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Gardening: Greywater growing, water-saving techniques and information on indoor plants

If you are wondering what to do with an empty backyard (or front yard, for that matter) in the midst of our intensifying water shortage, you may want to ponder planting an orchard of fruit trees.

The reason I suggest this option is that you will be able to provide all the irrigation your trees require by recycling water from your washing machine, bathtub, shower, and bathroom sink. Each person living in your residence will generate enough water of this kind, commonly referred to as greywater, to satisfy the irrigation requirement of four trees. In other words, if it’s just you and your spouse who occupy your home, the two of you will be able to enjoy the fruit from eight trees watered exclusively from your greywater. If you also have two children, you will have enough greywater for 16 trees.

The nice thing about a greywater system is that no sprinklers or drip tubing are involved. Greywater is never stored but pumped directly to the trees. In addition to meeting the trees’ water requirement, greywater fertilizes too.

Ideally, you will create a mulch basin at the drip line of each tree. This is where the greywater will be discharged. A mulch basin is four feet long by one foot wide and one foot deep. It is filled with wood chips that need to be replenished on an annual basis, even as the decomposing chips enrich the soil in which the tree is growing.

Costs run between several thousand to $10 thousand dollars and up depending on the level of sophistication of your greywater system. The most basic system delivers unfiltered greywater and a starter system would recycle washing machine water alone. When it comes to laundry detergents, avoid powdered detergents since they contain salts that would be harmful to plants. Detergents containing boron are to be avoided for the same reason. Liquid detergents are recommended where laundry water is recycled for fruit trees, while soaps, shampoos, and hair conditioners are not a problem where shower and bathtub water is recycled for fruit tree use.

I received the above information from Leigh Jerrard, proprietor of Greywater Corps, a company that installs greywater systems as well as rainwater collection and storage systems in the Los Angeles area. He told me he is presently receiving around 15 inquiries a day concerning water-saving systems. His website at greywatercorps.com is full of useful information, including rebates offered by local water suppliers. Those serviced by Pasadena Water and Power, for instance, are eligible for a free “Laundry-to-Landscape” greywater system. Jerrard also recommends visiting the website at greywateraction.org for more information on the many options available for saving water, including composting toilets. Finally, Jerrard himself offers workshops on water-saving systems which you can learn about by calling 323-487-2687.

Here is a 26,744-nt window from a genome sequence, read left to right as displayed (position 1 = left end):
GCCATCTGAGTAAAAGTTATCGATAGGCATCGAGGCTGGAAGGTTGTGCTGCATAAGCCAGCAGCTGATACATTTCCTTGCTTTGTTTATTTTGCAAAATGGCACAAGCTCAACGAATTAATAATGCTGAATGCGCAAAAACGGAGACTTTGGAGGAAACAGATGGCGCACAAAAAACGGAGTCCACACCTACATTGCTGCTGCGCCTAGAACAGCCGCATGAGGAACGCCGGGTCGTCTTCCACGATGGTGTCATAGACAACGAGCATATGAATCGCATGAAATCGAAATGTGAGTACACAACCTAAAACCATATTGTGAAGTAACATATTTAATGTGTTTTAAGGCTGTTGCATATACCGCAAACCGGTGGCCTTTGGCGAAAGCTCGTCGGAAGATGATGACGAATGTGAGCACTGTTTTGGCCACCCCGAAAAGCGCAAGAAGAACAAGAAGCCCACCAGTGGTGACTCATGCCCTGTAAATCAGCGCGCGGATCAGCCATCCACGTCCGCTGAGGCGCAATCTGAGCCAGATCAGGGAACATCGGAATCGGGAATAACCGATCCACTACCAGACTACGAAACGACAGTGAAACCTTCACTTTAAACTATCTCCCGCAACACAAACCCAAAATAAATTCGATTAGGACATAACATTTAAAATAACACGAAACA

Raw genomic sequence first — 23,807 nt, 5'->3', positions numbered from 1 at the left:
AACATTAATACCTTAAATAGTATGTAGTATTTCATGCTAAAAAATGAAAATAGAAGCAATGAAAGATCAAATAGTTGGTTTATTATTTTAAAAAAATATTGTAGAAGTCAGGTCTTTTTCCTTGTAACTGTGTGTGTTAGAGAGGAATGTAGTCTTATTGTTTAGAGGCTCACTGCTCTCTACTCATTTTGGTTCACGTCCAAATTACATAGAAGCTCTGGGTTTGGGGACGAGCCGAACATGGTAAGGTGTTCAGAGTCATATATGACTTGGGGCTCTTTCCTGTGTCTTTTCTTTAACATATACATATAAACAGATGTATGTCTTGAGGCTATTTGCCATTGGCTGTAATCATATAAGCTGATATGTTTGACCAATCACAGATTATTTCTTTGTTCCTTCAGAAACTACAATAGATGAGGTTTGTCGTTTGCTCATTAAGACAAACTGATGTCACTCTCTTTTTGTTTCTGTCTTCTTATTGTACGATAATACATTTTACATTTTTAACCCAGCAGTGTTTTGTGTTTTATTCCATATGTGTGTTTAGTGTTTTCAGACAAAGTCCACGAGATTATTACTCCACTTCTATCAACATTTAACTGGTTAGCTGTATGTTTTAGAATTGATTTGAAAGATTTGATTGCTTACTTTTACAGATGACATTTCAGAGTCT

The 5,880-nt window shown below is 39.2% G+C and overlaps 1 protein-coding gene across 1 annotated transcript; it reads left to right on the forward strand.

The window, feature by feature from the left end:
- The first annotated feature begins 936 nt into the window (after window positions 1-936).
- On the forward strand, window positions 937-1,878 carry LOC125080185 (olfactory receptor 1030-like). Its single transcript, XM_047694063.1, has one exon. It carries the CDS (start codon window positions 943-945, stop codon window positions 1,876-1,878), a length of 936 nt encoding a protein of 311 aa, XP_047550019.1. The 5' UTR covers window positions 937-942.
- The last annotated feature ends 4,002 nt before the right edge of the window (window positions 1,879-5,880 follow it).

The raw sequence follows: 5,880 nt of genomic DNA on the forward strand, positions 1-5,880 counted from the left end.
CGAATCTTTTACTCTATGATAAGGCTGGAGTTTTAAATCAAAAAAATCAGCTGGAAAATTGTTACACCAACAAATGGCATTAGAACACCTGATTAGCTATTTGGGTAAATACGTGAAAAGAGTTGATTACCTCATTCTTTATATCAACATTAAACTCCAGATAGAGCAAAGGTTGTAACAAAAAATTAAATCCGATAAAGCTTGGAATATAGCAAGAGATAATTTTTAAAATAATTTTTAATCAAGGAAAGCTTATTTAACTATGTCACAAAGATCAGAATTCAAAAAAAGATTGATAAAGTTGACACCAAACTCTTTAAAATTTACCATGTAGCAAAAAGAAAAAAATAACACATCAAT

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In response to my request for testimonials regarding water-saving alternatives to conventional lawns, I received the following email from Grace Hampton, who gardens in Burbank: “I overseeded my parkways with buffalo grass and find it to be resilient. It just gets mowed and watered – no fertilizer. The good thing about it is that it stays green without frequent watering because its roots grow six feet deep. It thrives in dry areas where an occasional deep watering will keep it green.”

Regarding a MiniClover lawn alternative that I wrote about in May, I received a response from Hilda Sramek who gardens in Los Alamitos. She included before and after photos of a lawn area that was essentially brown when she overseeded it with MiniClover ordered through the website at outsidepride.com. Less than three weeks later, the lawn had turned green. Before planting, she went over the area with a flexible leaf rake. “I didn’t dig into the lawn hard, just fluffed it up a bit.” She then broadcast one pound of seed over an area of around 1,000 square feet with a handheld Ortho Whirlybird spreader. Initially, she watered 15 minutes twice a week and is now watering ten minutes twice a week. She sprinkles lightly on other days but this practice is decreasing as the clover establishes itself. Sramek says she followed instructions on the MiniClover package and that “the most important instruction was to keep seed moist, not let it dry out between waterings.”

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